VANCOUVER — Health Canada needs to be more consistent with three other countries when it comes to issuing warnings about the safety risks of certain medications, especially if the jurisdictions with similar demographics have already advised patients taking the same drugs, a University of British Columbia professor says.
Barbara Mintzes, the lead investigator of a new study published Monday, said that between 2007 and 2016, Health Canada issued safety warnings for only 50 per cent of drug-safety issues identified in the United States, Australia and the United Kingdom.
She joined researchers in analyzing 1,441 advisories over that period and found regulators in all four countries were only consistent in the decision to warn their populations 10 per cent of the time regarding issues with the same medication.
Compared with the other countries, Health Canada issued advisories for only 317 of 635 drug-risk issues, or nearly 50 per cent of the drug-risk issues identified by the U.S. Food and Drug Administration, the U.K. Medicines and Healthcare products Regulatory Agency and Australia's Therapeutic Goods Administration, the study said.
The study was published in JAMA Internal Medicine, published by the American Medical Association, and also involves researchers from York University in Toronto and the University of Sydney in Australia.
Health Canada issues warnings on its website, and Mintzes said it also sends letters to doctors who prescribe the drugs.
"Some of the safety warnings are put out by Health Canada, together with the manufacturer, and that will come as an individually sent letter to each doctor within a specialty or ... a broader set of all doctors who are practising in Canada," said Mintzes, who is an affiliate associate professor at UBC's School of Population and Public Health.
She said that in January 2013, Health Canada issued a warning about commonly prescribed cholesterol-lowering drugs, or statins, being linked to an increased risk of diabetes among patients already at risk for the disease.
However, the warning was issued a year after the United States and Australia informed patients about the drugs following large studies showing an association with diabetes, she said.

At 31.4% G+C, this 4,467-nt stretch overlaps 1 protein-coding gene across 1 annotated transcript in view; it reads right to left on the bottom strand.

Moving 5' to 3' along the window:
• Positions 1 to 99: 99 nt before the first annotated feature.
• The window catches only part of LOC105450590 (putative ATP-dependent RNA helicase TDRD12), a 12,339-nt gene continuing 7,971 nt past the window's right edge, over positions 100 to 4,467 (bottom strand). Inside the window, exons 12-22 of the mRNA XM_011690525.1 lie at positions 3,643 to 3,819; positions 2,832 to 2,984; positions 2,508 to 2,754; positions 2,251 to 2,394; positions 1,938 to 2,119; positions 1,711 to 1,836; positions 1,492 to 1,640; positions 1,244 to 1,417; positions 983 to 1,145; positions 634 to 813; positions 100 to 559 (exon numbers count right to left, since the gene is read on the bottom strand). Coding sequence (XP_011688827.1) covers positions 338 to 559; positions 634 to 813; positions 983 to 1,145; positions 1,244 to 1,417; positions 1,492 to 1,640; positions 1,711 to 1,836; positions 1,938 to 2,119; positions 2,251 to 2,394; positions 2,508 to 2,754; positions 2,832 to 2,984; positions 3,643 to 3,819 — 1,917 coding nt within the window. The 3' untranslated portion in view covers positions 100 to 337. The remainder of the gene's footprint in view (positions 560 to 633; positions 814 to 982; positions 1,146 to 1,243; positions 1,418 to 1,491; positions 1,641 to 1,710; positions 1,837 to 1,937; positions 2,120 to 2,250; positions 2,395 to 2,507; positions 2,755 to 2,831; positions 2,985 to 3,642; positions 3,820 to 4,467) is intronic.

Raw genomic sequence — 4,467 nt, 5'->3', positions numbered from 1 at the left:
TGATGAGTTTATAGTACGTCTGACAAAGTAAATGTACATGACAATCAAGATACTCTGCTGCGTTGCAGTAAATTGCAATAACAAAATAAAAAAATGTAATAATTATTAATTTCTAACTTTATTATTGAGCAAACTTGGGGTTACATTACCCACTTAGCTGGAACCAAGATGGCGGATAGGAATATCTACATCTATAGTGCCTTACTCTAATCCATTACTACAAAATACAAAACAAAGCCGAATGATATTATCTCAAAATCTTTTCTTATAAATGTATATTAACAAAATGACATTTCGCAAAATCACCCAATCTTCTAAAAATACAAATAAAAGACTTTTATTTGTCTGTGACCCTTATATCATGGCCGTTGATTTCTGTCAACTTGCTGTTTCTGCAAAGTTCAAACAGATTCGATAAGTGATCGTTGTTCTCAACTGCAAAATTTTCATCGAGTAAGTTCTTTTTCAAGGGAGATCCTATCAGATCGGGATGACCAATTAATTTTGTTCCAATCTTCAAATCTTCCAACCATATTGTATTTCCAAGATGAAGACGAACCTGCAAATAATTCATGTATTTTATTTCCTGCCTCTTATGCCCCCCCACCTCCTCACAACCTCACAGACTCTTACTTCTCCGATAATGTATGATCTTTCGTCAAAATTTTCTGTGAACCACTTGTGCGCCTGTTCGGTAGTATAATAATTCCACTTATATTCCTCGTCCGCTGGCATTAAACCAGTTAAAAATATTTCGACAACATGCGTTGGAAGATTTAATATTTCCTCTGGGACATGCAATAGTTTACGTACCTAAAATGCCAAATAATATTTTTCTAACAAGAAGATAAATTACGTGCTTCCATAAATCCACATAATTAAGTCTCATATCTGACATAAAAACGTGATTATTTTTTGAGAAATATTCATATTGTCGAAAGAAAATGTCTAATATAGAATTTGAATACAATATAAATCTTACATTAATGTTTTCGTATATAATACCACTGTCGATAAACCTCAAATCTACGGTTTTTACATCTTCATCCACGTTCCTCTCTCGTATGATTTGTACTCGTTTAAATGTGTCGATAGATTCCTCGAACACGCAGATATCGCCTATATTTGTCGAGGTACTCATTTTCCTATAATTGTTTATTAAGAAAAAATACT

"Why did Health Canada wait another year after these warnings occurred in the U.S. and Australia?" asked Mintzes, who is also an associate professor at the University of Sydney.
The department said it regularly liaises with key international counterparts including the U.S., Australia and the European Union to determine if there are any emerging safety concerns. Once it becomes aware of any potential issues, an assessment is done to determine if a similar risk is warranted in Canada.
"Timing and content of risk communications can differ across jurisdictions for a number of reasons including, for example, how a product is used in Canada," it said in a statement.
Health Canada should be more transparent about the information on which it bases its warnings, especially because clinical-trial data that were previously confidential have been publicly made available for some time following a similar stance in the European Union, Mintzes said.
"We could do more as a country to have more services available to people who are using medicines, with a user-friendly website that provides information to the public so they can just look up their drug fairly easily."
Pharmacies in Canada are also inconsistent in providing patients with written information about drugs and possible adverse reactions, Mintzes added.
"We should have a legislated right to always having approved patient information provided to us every time we have a prescription dispensed."
A study in 2013 by the Canadian Institute for Health Information said up to a quarter of patients who visit emergency rooms due to adverse reactions are admitted to hospital and that seniors at greater risk for such effects.
Antibiotics are among the most common drugs associated with adverse drug reactions, which are known to be associated with factors such as the number of drugs a patient is taking, the study said.
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Camille Bains, The Canadian Press